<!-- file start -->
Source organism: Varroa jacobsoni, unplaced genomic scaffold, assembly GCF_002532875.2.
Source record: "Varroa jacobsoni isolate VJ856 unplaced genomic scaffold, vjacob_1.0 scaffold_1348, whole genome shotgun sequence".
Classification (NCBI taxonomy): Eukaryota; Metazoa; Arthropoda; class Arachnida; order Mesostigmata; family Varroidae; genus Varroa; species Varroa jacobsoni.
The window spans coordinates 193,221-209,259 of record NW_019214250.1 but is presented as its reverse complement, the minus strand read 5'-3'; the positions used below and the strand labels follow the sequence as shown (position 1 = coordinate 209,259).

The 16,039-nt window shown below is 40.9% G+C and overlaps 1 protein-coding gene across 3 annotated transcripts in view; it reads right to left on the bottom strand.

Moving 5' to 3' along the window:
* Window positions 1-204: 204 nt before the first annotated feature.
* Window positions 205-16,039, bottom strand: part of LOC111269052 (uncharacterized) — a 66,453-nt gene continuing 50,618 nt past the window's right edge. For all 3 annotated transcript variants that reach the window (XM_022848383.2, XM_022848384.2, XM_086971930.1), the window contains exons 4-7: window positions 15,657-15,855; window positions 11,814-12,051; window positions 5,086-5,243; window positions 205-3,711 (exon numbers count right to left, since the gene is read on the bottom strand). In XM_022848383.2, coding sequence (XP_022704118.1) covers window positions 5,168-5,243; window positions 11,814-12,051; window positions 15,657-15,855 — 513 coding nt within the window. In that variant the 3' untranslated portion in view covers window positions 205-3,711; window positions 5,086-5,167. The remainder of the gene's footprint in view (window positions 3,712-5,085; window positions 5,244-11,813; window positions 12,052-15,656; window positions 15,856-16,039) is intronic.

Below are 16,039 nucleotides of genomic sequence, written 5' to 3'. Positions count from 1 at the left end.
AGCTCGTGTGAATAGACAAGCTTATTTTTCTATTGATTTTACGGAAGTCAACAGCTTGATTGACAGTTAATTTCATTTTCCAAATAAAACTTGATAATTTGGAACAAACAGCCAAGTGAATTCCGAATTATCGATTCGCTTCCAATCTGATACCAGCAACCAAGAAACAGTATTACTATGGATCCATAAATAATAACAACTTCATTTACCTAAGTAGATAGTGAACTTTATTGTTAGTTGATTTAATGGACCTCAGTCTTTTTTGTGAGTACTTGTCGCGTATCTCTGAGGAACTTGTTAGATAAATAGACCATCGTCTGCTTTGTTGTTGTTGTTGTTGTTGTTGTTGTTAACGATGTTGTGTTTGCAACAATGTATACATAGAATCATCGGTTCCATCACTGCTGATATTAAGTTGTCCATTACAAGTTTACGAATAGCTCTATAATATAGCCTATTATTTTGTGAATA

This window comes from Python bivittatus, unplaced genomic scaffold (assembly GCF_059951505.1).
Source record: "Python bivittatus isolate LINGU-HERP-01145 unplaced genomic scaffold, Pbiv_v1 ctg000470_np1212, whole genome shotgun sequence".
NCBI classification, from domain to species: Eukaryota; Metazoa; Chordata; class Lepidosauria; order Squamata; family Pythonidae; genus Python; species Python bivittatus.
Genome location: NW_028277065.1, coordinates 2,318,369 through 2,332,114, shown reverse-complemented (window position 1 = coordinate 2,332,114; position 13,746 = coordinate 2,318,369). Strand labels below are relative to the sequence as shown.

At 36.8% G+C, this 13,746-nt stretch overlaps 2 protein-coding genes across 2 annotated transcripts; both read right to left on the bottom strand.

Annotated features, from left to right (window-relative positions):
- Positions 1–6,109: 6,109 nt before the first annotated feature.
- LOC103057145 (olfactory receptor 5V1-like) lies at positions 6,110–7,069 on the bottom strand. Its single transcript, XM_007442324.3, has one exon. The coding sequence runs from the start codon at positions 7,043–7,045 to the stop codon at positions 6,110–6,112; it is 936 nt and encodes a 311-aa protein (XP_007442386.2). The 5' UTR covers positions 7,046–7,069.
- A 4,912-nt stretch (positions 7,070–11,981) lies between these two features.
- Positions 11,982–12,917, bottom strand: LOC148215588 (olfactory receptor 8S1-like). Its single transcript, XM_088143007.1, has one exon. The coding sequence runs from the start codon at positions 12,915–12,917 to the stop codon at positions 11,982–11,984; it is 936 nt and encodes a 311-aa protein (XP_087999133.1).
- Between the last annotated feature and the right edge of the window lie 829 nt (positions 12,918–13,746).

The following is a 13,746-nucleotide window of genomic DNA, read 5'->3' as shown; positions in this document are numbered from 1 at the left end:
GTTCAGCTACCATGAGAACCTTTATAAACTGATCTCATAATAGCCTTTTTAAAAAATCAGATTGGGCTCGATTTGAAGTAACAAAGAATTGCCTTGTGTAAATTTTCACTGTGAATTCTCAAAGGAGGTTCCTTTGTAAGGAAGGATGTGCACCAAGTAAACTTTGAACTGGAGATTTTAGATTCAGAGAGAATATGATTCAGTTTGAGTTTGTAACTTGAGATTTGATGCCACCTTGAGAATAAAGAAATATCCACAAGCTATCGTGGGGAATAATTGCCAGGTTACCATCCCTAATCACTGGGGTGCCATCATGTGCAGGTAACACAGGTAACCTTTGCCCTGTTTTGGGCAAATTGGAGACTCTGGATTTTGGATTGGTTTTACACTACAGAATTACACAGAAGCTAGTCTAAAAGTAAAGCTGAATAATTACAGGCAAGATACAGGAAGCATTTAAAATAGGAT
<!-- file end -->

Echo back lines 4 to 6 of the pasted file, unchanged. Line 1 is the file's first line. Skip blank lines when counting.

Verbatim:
The window spans coordinates 193,221-209,259 of record NW_019214250.1 but is presented as its reverse complement, the minus strand read 5'-3'; the positions used below and the strand labels follow the sequence as shown (position 1 = coordinate 209,259).

The 16,039-nt window shown below is 40.9% G+C and overlaps 1 protein-coding gene across 3 annotated transcripts in view; it reads right to left on the bottom strand.

Moving 5' to 3' along the window: